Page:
How to Remove an Officer From Articles of Incorporation

By Bryan Driscoll, J.D.

How to Remove an Officer From Articles of Incorporation

By Bryan Driscoll, J.D.

State law provides certain requirements for organizing a corporation. The process for doing this involves filing the articles of incorporation. This document must follow the laws of the state where you are incorporating, but it generally includes the business name, address, owner names/addresses, and ownership percentage.

Businessman wearing glasses sitting at desk using computer

While most states don't require you to list your officers or board of directors in the articles of incorporation, some states do require that initial officers are identified. If so, you must input the names and addresses of the initial officers, but you don't have to necessarily update the document if changes are made thereafter. Regardless, it's important that you check the applicable state laws before filing the articles of incorporation.

Removing an Officer from Articles of Incorporation

If it isn't required, then why do it? Keeping your business up-to-date is one of the best ways to ensure your business runs smoothly.

When your officers know their duties and responsibilities, your corporation runs smoothly. Ensuring your officers are kept current on changes will help keep them in the loop on what they need to do.

Vote

The first step in removing an officer from your corporation is to vote. You will call a board meeting and bring up the topic.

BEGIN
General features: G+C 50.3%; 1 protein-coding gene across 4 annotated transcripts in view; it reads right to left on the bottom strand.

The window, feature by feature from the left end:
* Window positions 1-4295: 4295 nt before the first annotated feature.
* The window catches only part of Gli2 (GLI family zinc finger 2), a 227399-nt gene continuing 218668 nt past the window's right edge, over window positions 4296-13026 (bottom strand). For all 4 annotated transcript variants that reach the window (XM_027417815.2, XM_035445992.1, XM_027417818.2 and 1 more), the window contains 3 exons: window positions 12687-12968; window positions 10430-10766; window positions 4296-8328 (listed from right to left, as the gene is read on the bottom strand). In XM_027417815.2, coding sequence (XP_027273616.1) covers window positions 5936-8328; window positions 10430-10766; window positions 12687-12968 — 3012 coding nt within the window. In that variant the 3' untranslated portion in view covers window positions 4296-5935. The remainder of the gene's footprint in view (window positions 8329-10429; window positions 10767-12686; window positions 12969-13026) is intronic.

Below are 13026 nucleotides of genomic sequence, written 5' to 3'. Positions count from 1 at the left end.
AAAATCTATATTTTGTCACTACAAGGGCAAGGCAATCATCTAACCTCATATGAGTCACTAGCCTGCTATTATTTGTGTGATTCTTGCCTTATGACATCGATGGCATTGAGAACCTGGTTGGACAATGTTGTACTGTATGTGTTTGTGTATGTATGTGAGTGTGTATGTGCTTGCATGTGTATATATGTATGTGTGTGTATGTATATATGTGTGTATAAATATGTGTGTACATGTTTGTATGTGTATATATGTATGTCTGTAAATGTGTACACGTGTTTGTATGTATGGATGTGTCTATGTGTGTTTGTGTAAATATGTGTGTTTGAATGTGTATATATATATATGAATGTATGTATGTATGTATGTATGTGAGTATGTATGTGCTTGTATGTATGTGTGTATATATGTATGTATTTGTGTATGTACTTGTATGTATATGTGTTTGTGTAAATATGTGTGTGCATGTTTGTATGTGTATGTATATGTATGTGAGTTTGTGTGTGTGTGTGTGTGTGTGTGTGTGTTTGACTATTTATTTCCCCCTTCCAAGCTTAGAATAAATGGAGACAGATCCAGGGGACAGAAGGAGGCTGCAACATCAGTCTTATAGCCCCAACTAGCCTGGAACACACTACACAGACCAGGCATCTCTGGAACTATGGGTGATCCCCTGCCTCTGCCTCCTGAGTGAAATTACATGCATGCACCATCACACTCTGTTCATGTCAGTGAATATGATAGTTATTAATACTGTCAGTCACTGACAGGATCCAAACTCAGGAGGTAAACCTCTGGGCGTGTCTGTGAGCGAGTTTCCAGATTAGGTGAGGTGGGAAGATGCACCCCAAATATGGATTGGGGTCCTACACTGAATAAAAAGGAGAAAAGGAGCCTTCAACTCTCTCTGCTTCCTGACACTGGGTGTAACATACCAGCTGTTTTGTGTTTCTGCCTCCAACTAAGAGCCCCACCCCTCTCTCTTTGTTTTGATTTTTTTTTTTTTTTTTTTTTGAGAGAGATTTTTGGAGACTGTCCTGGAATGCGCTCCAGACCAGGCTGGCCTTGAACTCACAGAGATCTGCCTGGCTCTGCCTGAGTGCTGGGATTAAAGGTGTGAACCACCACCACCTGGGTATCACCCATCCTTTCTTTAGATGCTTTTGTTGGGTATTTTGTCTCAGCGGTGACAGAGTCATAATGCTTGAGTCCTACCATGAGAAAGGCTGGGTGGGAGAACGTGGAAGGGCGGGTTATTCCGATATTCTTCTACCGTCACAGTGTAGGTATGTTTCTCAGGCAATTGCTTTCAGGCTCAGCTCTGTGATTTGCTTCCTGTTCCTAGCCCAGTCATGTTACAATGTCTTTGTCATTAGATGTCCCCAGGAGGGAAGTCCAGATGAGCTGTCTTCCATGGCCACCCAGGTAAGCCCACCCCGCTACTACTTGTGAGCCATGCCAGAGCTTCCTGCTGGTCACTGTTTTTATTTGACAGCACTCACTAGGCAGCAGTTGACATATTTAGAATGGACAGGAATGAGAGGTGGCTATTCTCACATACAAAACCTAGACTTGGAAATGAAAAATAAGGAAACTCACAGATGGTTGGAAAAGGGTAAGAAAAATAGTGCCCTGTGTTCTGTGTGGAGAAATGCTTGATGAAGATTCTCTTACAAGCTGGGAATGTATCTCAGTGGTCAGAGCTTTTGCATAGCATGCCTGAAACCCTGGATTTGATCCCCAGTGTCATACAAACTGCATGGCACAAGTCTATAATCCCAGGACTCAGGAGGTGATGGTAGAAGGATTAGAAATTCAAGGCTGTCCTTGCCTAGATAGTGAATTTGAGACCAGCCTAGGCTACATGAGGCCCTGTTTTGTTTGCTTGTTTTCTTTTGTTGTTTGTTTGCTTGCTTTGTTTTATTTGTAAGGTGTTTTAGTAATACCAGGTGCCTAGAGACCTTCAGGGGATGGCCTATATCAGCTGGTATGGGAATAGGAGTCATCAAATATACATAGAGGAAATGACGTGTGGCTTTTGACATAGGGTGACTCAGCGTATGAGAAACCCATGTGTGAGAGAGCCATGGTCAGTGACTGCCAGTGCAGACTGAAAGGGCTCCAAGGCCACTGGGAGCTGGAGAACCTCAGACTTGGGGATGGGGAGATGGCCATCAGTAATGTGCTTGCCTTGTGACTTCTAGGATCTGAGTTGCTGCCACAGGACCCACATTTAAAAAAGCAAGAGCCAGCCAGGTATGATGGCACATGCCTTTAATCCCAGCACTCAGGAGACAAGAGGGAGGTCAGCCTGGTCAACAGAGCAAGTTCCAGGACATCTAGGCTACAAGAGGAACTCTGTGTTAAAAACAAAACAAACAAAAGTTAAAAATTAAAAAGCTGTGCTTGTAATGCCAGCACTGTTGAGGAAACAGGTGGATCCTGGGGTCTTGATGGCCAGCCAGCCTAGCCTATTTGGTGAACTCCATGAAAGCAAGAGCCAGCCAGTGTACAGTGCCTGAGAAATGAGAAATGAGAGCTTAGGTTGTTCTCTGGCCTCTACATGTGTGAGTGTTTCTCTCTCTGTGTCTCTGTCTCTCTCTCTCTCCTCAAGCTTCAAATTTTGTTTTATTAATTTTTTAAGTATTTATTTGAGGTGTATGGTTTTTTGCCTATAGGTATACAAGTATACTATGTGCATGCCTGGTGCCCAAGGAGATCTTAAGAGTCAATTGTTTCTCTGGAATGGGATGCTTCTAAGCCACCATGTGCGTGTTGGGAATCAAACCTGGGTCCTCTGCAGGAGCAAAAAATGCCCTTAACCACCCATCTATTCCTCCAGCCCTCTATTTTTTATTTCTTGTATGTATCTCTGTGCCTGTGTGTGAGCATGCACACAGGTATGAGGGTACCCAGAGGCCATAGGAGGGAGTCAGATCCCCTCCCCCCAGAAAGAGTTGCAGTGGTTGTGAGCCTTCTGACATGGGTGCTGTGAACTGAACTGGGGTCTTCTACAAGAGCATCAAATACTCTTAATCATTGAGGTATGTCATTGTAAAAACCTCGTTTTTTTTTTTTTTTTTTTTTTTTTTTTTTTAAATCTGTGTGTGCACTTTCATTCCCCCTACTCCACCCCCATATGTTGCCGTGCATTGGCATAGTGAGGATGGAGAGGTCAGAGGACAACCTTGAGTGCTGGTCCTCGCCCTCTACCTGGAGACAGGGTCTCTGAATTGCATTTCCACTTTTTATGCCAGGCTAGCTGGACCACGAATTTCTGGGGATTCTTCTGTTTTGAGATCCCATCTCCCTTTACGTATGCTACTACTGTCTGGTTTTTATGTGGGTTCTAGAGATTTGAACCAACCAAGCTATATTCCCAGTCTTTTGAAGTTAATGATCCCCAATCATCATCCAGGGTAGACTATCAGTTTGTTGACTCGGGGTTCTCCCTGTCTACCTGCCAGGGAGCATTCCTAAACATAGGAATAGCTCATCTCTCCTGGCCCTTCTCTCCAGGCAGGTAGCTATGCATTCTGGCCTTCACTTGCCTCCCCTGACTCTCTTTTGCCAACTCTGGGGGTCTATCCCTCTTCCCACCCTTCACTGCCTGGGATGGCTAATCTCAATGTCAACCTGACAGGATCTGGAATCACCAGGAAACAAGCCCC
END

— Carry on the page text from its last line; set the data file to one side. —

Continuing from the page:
If you wish to remove an officer, a majority of the officers or the board must agree to it. Once the majority vote happens, you can vote on a replacement.

Amend the articles of incorporation

Now that the officer has been formally removed from the corporation, you must amend the articles of incorporation. You can find a form on applicable state's Secretary of State website.

Once you've completed and signed the form, you'll pay the filing fee and file it with the Secretary of State. On this form, you have the option of either naming a replacement officer or amending the number of officers in your corporation.

You need not provide a reason for removal. However, it's good business practice to keep meticulous records and meeting notes that clearly identify why the officer was removed. Reasons for removal vary from retirement to misconduct and everything in between.

Update corporate records

When you've completed the update with the Secretary of State, you then need to update your corporate records. Once you receive confirmation of your amended articles of incorporation, you will receive a formal written notice.

You should attach this notice along with your amendment to your articles of incorporation and keep with your company's records. The Secretary of State will keep this official record but it's good business practice for you to keep a copy.

As your corporation ages and grows, you will be able to review your company's records, particularly in terms of officer removal and amendments. This will allow you to remain confident that you followed the proper protocol.

Keeping these types of records can help give you peace of mind that your business is operating properly and efficiently. If you need help setting up your corporation, try our easy-to-use guided service.

This portion of the site is for informational purposes only. The content is not legal advice. The statements and opinions are the expression of author, not LegalZoom, and have not been evaluated by LegalZoom for accuracy, completeness, or changes in the law.